Top subprime mortgage firm accused of abuses
The nation's largest servicer of subprime mortgages has engaged in abuses that could potentially harm hundreds of thousands of borrowers, according to the New York Superintendent of Financial Services.
The state regulator issued a letter Tuesday to Ocwen Financial Corp., documenting the same kinds of suspicious actions that worsened the housing crisis and the Great Recession.
Ocwen inappropriately backdated foreclosure warnings and letters that denied mortgage loan modifications, making it nearly impossible for borrowers to appeal the company's decision, according to the letter from Benjamin Lawsky, New York's Superintendent of Financial Services.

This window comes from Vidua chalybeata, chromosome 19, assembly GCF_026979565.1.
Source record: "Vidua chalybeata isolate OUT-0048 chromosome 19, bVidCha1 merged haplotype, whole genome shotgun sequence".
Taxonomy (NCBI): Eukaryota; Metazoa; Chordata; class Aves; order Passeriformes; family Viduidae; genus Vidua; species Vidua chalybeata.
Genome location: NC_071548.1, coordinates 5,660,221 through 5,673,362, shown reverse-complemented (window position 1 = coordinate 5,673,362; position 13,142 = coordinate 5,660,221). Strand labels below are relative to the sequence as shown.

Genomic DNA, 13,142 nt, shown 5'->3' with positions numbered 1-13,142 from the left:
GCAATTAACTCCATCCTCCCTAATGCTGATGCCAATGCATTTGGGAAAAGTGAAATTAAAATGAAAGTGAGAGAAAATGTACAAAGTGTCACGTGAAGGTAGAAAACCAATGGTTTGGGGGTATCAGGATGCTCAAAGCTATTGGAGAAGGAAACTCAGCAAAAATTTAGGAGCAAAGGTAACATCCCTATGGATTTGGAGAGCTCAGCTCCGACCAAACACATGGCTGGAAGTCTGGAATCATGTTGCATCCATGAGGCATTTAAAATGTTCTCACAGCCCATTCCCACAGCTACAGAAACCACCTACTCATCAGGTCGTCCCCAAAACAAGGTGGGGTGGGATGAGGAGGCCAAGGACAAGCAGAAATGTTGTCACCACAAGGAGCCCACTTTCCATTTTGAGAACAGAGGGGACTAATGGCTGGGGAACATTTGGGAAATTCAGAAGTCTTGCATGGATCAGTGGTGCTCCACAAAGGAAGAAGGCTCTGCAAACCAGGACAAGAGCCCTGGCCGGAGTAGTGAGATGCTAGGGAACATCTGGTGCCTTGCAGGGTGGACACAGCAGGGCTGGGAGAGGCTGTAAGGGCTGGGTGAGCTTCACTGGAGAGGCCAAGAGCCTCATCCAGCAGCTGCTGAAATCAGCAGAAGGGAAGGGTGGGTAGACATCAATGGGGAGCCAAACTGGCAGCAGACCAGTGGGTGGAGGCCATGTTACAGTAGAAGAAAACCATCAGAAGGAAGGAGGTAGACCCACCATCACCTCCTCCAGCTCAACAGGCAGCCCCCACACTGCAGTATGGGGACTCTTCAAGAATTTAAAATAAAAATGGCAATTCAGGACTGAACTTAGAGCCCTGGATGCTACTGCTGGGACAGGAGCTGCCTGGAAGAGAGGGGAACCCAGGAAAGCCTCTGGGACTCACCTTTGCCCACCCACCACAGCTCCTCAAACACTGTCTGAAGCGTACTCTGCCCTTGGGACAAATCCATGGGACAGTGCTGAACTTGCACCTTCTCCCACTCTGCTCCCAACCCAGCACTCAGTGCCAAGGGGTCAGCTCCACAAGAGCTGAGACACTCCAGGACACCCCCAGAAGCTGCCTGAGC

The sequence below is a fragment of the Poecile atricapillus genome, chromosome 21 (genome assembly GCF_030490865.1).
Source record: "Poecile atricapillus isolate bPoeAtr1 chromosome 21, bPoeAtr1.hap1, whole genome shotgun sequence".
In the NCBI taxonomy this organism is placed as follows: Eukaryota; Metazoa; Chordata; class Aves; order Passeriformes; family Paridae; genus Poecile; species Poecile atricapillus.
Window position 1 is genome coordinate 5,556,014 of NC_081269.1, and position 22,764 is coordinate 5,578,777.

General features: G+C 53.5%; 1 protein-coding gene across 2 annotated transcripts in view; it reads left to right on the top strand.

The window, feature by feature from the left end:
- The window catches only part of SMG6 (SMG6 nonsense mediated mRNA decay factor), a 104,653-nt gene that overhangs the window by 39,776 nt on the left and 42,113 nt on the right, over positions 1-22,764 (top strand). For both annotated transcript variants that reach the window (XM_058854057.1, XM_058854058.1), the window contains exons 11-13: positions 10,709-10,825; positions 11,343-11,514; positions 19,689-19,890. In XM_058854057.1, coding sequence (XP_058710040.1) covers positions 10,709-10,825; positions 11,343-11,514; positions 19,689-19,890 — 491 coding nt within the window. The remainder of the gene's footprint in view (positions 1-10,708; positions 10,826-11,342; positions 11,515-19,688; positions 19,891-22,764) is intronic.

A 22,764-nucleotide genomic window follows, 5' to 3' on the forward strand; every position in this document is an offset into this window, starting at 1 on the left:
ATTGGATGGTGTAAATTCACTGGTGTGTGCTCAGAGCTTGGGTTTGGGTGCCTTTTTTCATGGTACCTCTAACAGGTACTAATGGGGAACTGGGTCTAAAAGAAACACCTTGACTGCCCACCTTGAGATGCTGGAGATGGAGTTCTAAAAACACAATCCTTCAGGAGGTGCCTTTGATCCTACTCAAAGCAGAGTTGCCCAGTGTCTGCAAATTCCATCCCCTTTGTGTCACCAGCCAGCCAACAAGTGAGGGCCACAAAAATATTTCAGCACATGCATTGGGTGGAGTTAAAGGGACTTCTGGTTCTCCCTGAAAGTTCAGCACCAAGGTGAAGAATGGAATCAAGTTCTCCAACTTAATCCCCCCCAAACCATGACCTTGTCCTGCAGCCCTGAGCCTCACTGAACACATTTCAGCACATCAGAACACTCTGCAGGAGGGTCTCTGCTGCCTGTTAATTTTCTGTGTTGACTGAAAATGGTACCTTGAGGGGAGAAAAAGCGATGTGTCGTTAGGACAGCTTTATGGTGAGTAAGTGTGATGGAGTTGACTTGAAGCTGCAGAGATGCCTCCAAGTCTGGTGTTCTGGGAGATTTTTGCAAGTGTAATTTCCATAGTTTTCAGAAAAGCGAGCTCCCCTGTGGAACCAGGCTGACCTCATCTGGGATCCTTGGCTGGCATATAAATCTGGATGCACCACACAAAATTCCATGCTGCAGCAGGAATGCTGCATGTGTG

The letter refrains from saying whether the backdating was intentional or the result of poor oversight by Ocwen. An email to Atlanta-based Ocwen was not immediately returned.
Lawsky launched a probe into Ocwen in August amid allegations that Ocwen overcharged struggling homeowners on a product called force-placed insurance, which servicers force borrowers to buy if they don't maintain voluntary homeowners' insurance.
If mortgage borrowers don't pay up for newly purchased insurance, Ocwen forecloses on their homes.
Ocwen managed $106 billion worth of subprime mortgages at the start of 2014, according to Inside Mortgage Finance.
Ocwen shares slid $5.21, or nearly 20 percent, to $21.05 in afternoon trading.
The stock is down 62 percent this year.
Josh Boak in Washington contributed to this report.